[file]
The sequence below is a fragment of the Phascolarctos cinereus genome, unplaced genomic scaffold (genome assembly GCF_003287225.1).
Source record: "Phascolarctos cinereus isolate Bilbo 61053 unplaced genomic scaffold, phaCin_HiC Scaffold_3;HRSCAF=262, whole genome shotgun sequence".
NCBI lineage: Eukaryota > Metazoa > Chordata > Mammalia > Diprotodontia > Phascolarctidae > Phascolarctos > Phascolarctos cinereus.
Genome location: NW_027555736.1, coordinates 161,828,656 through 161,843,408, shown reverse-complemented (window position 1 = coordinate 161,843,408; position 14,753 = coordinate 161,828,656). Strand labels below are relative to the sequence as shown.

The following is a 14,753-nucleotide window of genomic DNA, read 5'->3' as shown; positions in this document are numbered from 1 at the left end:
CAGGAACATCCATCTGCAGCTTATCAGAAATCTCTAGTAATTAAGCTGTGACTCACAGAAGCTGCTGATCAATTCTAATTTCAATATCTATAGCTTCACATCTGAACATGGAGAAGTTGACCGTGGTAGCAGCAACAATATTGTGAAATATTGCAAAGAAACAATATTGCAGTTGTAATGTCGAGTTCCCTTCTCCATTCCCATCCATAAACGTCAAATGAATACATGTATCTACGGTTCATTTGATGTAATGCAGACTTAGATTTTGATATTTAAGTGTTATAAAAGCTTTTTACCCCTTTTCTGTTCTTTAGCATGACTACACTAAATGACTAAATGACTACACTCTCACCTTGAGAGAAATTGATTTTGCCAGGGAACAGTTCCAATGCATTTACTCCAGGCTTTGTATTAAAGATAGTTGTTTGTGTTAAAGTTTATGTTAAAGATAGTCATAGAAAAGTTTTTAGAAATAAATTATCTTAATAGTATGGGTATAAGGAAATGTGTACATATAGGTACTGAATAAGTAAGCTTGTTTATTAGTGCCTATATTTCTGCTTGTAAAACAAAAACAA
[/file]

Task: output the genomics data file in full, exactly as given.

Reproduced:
The sequence below is a fragment of the Phascolarctos cinereus genome, unplaced genomic scaffold (genome assembly GCF_003287225.1).
Source record: "Phascolarctos cinereus isolate Bilbo 61053 unplaced genomic scaffold, phaCin_HiC Scaffold_3;HRSCAF=262, whole genome shotgun sequence".
NCBI lineage: Eukaryota > Metazoa > Chordata > Mammalia > Diprotodontia > Phascolarctidae > Phascolarctos > Phascolarctos cinereus.
Genome location: NW_027555736.1, coordinates 161,828,656 through 161,843,408, shown reverse-complemented (window position 1 = coordinate 161,843,408; position 14,753 = coordinate 161,828,656). Strand labels below are relative to the sequence as shown.

The following is a 14,753-nucleotide window of genomic DNA, read 5'->3' as shown; positions in this document are numbered from 1 at the left end:
CAGGAACATCCATCTGCAGCTTATCAGAAATCTCTAGTAATTAAGCTGTGACTCACAGAAGCTGCTGATCAATTCTAATTTCAATATCTATAGCTTCACATCTGAACATGGAGAAGTTGACCGTGGTAGCAGCAACAATATTGTGAAATATTGCAAAGAAACAATATTGCAGTTGTAATGTCGAGTTCCCTTCTCCATTCCCATCCATAAACGTCAAATGAATACATGTATCTACGGTTCATTTGATGTAATGCAGACTTAGATTTTGATATTTAAGTGTTATAAAAGCTTTTTACCCCTTTTCTGTTCTTTAGCATGACTACACTAAATGACTAAATGACTACACTCTCACCTTGAGAGAAATTGATTTTGCCAGGGAACAGTTCCAATGCATTTACTCCAGGCTTTGTATTAAAGATAGTTGTTTGTGTTAAAGTTTATGTTAAAGATAGTCATAGAAAAGTTTTTAGAAATAAATTATCTTAATAGTATGGGTATAAGGAAATGTGTACATATAGGTACTGAATAAGTAAGCTTGTTTATTAGTGCCTATATTTCTGCTTGTAAAACAAAAACAA